The Luck of the Irish

Some people lay claim to convict heritage on even the most remote branch of their family tree. I like to think Irish blood runs through my veins but I am kidding myself too.Guiness

My love affair with all things Irish (Riverdance, van Morrison, U2, Guiness) culminated in my first ever cycling adventure. I started off, over-packed, under-trained and over-optimistic about both the weather (warm and mild as promoted by the Irish prayer) and the hills (gentle and rolling). Before my departure from Australia, I would explain in suitably Irish fashion that I intended to ride only the downhill sections of Ireland. If only that were possible.

I think I was the first person in the history of Ireland to cycle around the island in an anti-clockwise direction. Traveling solo, I was desperate to meet other keen cyclists but the handful I did see were all riding in the opposite direction, i.e. clockwise. A quick wave, perhaps a hello, and they slipped from view.

Giant's Causeway
Giant’s Causeway. Souce: Wikipedia

I hugged the coastline, pedalling my way from Belfast to the Giant’s Causeway, to Bushmills and on to Londonderry (or Derry if you still despise the English). Yes, Bushmills is the namesake of the whisky although I distinctly remember spending most of the time at the Distillery in the ladies’ toilets – stripped to within inches of decency – and standing under (as best I could) the hot air hand dryer. That day’s ride featured rain so hard and consistent that my shoes filled and overflowed and I was rinsed clean more thoroughly than the best German-designed washing machine. So much for my dreams of soft Irish weather.

I must have seemed a little odd to the locals – a single woman, riding solo, anti-clockwise. Striking up a conversation, the Irish would marvel that I was riding so far (only 50-60kms a day) and then comment “I don’t even travel that far on my holidays”. They are in for a rude shock if they ever come to Australia.

One thing about cycling, a bit like walking, is that you have plenty of time to think. I roll along, or struggle along depending on the terrain, and my mind wanders to all that I see. It also gives me the perfect opportunity to develop theories of how the world works. Very quickly, I developed a theory relating to Irish signs. My theory is that there is a factory somewhere in Ireland that manufactures distance markers but to save hassle, the same distance is printed on every sign. This theory is supported by a tough ride into Londonderry. I was sweating it out and reviewing the wisdom of this sort of ‘holiday’, when I saw a sign Londonderry – 45km “You beauty,” I thought “I’m almost there”. I rode for another two hours and passed another sign Londonderry – 45km. What sort of sick joke was that? When I did get to Londonderry finally, and rode out the other side, for interest’s sake I turned around to check the distance sign and, you guessed it, Londonderry – 45km! It was times like that when I knew I was truly in Ireland.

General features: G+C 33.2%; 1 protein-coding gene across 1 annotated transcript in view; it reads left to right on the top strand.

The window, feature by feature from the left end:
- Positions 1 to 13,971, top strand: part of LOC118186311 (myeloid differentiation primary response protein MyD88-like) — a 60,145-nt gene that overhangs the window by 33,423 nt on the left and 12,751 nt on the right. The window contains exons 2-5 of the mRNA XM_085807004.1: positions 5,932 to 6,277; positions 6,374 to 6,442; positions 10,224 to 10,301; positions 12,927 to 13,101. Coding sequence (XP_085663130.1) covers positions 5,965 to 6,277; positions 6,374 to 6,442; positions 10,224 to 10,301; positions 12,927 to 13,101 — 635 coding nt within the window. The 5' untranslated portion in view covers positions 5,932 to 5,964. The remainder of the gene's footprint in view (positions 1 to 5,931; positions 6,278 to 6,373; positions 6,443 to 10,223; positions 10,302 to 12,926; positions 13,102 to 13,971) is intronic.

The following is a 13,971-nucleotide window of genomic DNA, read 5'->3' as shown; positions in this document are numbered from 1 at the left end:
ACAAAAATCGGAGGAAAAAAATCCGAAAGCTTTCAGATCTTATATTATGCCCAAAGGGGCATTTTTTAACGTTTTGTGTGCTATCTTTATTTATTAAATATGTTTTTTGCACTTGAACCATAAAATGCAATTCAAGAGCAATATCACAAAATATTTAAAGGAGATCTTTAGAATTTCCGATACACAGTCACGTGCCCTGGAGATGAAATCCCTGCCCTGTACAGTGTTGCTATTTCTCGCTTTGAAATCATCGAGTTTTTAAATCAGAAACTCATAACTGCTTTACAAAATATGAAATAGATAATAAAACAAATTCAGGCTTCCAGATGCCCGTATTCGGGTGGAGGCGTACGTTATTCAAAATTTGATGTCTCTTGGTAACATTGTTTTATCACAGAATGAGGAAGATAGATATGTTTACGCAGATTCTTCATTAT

In Donegal, one morning dawned bright and clear but I could see there was a serious wind blowing as I peeked through the B&B curtains. As my ride/route would be changing direction a number of times that day, I was confident that I would soon be enjoying a supportive tailwind, for at least part of the day anyway. My path was to take me to Dunfanaghy, Falcarragh, Meenaclady, Bloody Foreland, Derrybeg, Bunbeg and Gwedore. Don’t you just love those names?

Donegal photo.jpg
Co Donegal, Inishowen Trawbreaga Bay, Five Finger Beach. Source:

Needless to say, I had little love in my heart after a mongrel headwind dogged me at every turn. At one stage I had to change down a gear to cycle down a hill. You tell me there wasn’t someone upstairs looking down and having a great, old laugh at my expense. It was a headwind straight from Hell and I developed yet another theory but this one related to conspiracy.

The day wore on and it got to about 2pm and I had had it. It had started to rain again and the time was right to throw an almighty tantrum. Picture: grown woman, kicking bike and shaking her fist at the heavens. “Right,” I said “the next damn B&B I see, I’m stopping. I am officially over it!”

Sure enough, I rode around a corner and there was a rickety sign for a B&B. I rode up to the house, knocked on the door, knocked again and then just opened the door and walked in. Finally an old, bustling Irish lady appeared, took one look at my cold and bedraggled state and pushes me into her warm lounge room. Imagine my surprise when I saw that every

Enya. Source:

inch of her lounge room walls were covered with gold and platinum records. It appears that I had just invited myself into the family home of Enya and the famous Irish band – Clannad. My B&B hostess was the sister of two Clannad band members and an aunt to three others. I had been priming myself on Irish music before leaving Australia so this was a dream come true. Six degrees of separation and

Clannad. Source:

I was almost a band member. Who would have thought I would have a brief brush with fame in the ‘back blocks’ of Ireland?

The next day I rode into the misty rain, thankfully without the headwind, but with Orinoco Flow ringing in my ears. That damned headwind had been lucky after all.

Sept 1996

4 thoughts on “The Luck of the Irish

  1. Great story Mel! Bloody hell, I can just see you trying to get dry and warm under a hand dryer!


    1. Yes, it wasn’t very elegant but very effective!


  2. Loved the serendipity of Enya twist in the story 🙂


    1. Thanks Sonia. Sometimes things do work out despite the rain, head winds, exhaustion etc etc. 🙂


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